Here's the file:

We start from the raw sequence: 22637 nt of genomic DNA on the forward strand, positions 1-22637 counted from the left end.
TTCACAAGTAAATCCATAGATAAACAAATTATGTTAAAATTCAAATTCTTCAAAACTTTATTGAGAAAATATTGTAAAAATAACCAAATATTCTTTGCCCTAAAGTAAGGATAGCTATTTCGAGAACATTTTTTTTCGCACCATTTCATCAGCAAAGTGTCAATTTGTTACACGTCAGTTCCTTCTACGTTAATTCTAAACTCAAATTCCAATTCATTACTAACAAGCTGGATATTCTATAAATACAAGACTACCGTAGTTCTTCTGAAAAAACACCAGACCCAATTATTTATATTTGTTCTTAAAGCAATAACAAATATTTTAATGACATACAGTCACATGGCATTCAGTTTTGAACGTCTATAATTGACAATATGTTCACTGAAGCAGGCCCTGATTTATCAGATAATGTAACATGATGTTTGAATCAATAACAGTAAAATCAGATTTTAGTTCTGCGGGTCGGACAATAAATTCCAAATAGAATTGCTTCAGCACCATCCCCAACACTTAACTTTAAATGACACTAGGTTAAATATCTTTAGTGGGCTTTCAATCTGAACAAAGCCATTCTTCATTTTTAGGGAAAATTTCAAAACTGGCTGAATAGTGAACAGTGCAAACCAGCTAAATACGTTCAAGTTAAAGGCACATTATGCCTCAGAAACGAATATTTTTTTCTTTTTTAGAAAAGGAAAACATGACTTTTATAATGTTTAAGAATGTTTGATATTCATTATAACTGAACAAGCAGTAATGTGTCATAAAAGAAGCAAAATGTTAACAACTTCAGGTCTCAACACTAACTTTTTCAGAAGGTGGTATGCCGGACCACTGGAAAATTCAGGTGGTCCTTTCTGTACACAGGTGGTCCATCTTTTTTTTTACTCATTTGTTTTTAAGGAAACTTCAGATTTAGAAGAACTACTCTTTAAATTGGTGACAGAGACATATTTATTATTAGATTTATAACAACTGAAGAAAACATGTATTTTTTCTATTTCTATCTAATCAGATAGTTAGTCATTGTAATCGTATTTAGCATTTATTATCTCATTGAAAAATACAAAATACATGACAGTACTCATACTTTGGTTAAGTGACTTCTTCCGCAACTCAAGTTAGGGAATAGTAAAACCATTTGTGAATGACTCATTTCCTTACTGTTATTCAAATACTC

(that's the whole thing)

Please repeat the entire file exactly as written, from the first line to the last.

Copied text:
We start from the raw sequence: 22637 nt of genomic DNA on the forward strand, positions 1-22637 counted from the left end.
TTCACAAGTAAATCCATAGATAAACAAATTATGTTAAAATTCAAATTCTTCAAAACTTTATTGAGAAAATATTGTAAAAATAACCAAATATTCTTTGCCCTAAAGTAAGGATAGCTATTTCGAGAACATTTTTTTTCGCACCATTTCATCAGCAAAGTGTCAATTTGTTACACGTCAGTTCCTTCTACGTTAATTCTAAACTCAAATTCCAATTCATTACTAACAAGCTGGATATTCTATAAATACAAGACTACCGTAGTTCTTCTGAAAAAACACCAGACCCAATTATTTATATTTGTTCTTAAAGCAATAACAAATATTTTAATGACATACAGTCACATGGCATTCAGTTTTGAACGTCTATAATTGACAATATGTTCACTGAAGCAGGCCCTGATTTATCAGATAATGTAACATGATGTTTGAATCAATAACAGTAAAATCAGATTTTAGTTCTGCGGGTCGGACAATAAATTCCAAATAGAATTGCTTCAGCACCATCCCCAACACTTAACTTTAAATGACACTAGGTTAAATATCTTTAGTGGGCTTTCAATCTGAACAAAGCCATTCTTCATTTTTAGGGAAAATTTCAAAACTGGCTGAATAGTGAACAGTGCAAACCAGCTAAATACGTTCAAGTTAAAGGCACATTATGCCTCAGAAACGAATATTTTTTTCTTTTTTAGAAAAGGAAAACATGACTTTTATAATGTTTAAGAATGTTTGATATTCATTATAACTGAACAAGCAGTAATGTGTCATAAAAGAAGCAAAATGTTAACAACTTCAGGTCTCAACACTAACTTTTTCAGAAGGTGGTATGCCGGACCACTGGAAAATTCAGGTGGTCCTTTCTGTACACAGGTGGTCCATCTTTTTTTTTACTCATTTGTTTTTAAGGAAACTTCAGATTTAGAAGAACTACTCTTTAAATTGGTGACAGAGACATATTTATTATTAGATTTATAACAACTGAAGAAAACATGTATTTTTTCTATTTCTATCTAATCAGATAGTTAGTCATTGTAATCGTATTTAGCATTTATTATCTCATTGAAAAATACAAAATACATGACAGTACTCATACTTTGGTTAAGTGACTTCTTCCGCAACTCAAGTTAGGGAATAGTAAAACCATTTGTGAATGACTCATTTCCTTACTGTTATTCAAATACTC